South Africa has lost 2,2 million jobs since the first quarter of 2020, it is the biggest quarter-on-quarter loss since 2008. And yet the latest unemployment figures released by Statistics South Africa on 29 September 2020, indicate that the unemployment rate has decreased with 6,8% to 23,3% during the second quarter of 2020.
This is misleading and inaccurate seeing as the definition of being unemployed does not include those persons who are not actively looking for a job. People were obviously unable to actively look for jobs during Levels Five and Four of the national lockdown. Thus, the number of people who are not economically active has increased with 5,6 million. This statistic reflects the true state of affairs and the seriousness of the unemployment crisis in South Africa.
Statistics South Africa itself has warned that comparisons to previous quarters and years’ data must be made very carefully seeing as the latest survey figures are not based on a comprehensive sample of the population.
South Africans must not be under any illusions as the fact of the matter is that the country is facing a serious unemployment crisis and skewed unemployment figures will have a detrimental effect on the search for and implementation of solutions.
Taking the number of job losses into account, the Department of Labour’s excessive emphasis on, for example, equal employment through implementing quotas for the workplace accompanied by more stringent legislation instead of focusing on job creation initiatives in these desperate times, speaks volumes.
It points to the ANC government’s misguided priorities and sheer inability to manage a crisis.
The government aid provided during the pandemic, in the form of the Temporary Employer-Employee Relief Scheme (TERS) of the Unemployment Insurance Fund (UIF), is just a drop in the ocean and it not sustainable.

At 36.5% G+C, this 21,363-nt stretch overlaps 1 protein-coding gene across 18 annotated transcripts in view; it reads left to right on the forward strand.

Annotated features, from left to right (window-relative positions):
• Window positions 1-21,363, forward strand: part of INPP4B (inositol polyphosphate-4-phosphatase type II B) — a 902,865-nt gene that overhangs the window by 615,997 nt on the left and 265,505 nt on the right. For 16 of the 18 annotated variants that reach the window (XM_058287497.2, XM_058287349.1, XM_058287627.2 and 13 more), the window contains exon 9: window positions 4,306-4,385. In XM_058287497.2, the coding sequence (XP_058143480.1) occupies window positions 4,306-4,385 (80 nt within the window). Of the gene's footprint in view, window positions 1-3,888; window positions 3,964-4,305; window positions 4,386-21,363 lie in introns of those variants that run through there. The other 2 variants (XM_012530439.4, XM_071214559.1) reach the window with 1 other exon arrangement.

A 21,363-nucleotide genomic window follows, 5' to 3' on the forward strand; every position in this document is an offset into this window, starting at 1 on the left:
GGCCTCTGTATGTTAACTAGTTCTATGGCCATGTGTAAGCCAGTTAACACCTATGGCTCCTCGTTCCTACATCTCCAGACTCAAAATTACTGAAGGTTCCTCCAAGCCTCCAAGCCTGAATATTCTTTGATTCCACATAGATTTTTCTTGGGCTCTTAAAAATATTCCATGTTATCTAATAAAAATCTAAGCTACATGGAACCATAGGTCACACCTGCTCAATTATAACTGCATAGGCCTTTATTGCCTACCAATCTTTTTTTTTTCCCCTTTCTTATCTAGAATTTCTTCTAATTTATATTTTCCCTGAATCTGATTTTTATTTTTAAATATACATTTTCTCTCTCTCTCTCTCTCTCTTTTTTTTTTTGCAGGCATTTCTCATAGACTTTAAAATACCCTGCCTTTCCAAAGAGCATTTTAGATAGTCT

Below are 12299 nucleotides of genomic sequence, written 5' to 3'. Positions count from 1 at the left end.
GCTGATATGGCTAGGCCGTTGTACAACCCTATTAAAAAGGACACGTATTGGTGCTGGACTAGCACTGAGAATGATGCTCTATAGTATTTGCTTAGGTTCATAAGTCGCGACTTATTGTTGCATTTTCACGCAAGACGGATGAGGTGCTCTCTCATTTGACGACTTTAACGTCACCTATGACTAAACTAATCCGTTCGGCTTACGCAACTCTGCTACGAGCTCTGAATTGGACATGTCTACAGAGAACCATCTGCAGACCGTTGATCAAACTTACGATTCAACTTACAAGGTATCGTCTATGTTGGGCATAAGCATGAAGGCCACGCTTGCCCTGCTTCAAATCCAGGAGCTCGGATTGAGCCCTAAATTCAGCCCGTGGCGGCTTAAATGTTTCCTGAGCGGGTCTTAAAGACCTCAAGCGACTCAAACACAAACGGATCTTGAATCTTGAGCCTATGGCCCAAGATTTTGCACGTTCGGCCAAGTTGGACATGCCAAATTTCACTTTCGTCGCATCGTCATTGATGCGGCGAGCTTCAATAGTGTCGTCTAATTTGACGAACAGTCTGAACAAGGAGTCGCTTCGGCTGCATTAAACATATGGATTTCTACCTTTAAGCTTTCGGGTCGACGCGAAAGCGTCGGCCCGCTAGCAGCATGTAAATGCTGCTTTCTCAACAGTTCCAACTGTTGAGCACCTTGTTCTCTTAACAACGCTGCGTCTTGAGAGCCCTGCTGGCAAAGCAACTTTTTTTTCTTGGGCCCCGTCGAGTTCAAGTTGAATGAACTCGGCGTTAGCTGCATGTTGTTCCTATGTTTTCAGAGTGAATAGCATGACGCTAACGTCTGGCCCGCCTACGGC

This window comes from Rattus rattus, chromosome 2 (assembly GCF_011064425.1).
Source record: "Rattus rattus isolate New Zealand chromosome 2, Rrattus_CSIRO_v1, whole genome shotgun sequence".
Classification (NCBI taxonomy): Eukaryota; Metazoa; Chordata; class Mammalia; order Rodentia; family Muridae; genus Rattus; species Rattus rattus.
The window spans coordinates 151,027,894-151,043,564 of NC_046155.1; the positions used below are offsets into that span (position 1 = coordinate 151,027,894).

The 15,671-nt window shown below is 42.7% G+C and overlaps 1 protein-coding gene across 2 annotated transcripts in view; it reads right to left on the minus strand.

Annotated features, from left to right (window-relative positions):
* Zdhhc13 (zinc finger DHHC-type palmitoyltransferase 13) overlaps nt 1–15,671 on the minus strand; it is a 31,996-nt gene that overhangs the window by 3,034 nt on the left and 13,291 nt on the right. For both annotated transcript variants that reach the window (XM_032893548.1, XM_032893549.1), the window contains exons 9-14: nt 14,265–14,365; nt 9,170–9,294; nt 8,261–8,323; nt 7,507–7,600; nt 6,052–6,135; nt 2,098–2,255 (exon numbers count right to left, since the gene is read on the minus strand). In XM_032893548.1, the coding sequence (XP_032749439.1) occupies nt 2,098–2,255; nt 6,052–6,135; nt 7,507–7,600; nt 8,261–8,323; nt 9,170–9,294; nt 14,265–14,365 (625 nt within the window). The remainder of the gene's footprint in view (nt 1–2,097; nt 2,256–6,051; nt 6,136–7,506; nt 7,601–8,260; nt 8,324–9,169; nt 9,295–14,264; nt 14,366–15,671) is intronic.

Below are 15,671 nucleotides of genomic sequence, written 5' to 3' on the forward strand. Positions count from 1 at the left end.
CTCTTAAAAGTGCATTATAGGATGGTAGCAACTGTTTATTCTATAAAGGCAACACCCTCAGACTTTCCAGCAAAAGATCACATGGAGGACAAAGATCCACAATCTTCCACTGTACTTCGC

The support offered to small business enterprises fell far short and these enterprises and the private sector were to a large extent incapacitated for several months on end.
The Minister of Labour frequently lays the blame for retrenchments and other problems in the labour market at the door of the private sector, but government aid to the private sector, the biggest job creator in the country, is inadequate. The government is more focused on redressing than on job creation and that is why the country finds itself in an unemployment crisis.
The expanded unemployment rate of 42% is even more alarming seeing as it includes job seekers who have lost hope. At present, there are already more people in the country who are dependent on social grants than people who are working and the fiscus simply cannot handle the pressure any longer.
The possibility of a basic income grant, as envisaged by the government, is doomed to fail and will only serve to make South Africa more of a welfare state than an economically sustainable country.
The third quarter’s unemployment figures should provide an indication of whether the government was successful in turning around the unemployment bloodbath caused by the lockdown, as long as the surveys are conducted on a normal basis.
That is, unfortunately, unlikely seeing as the government has always focused only on short-term social aid and cosmetic transformation targets instead of helping small business enterprises by implementing the necessary structural reforms that are needed to bring about economic growth and job creation.
Read the original article in Afrikaans by Heloïse Denner on FF Plus
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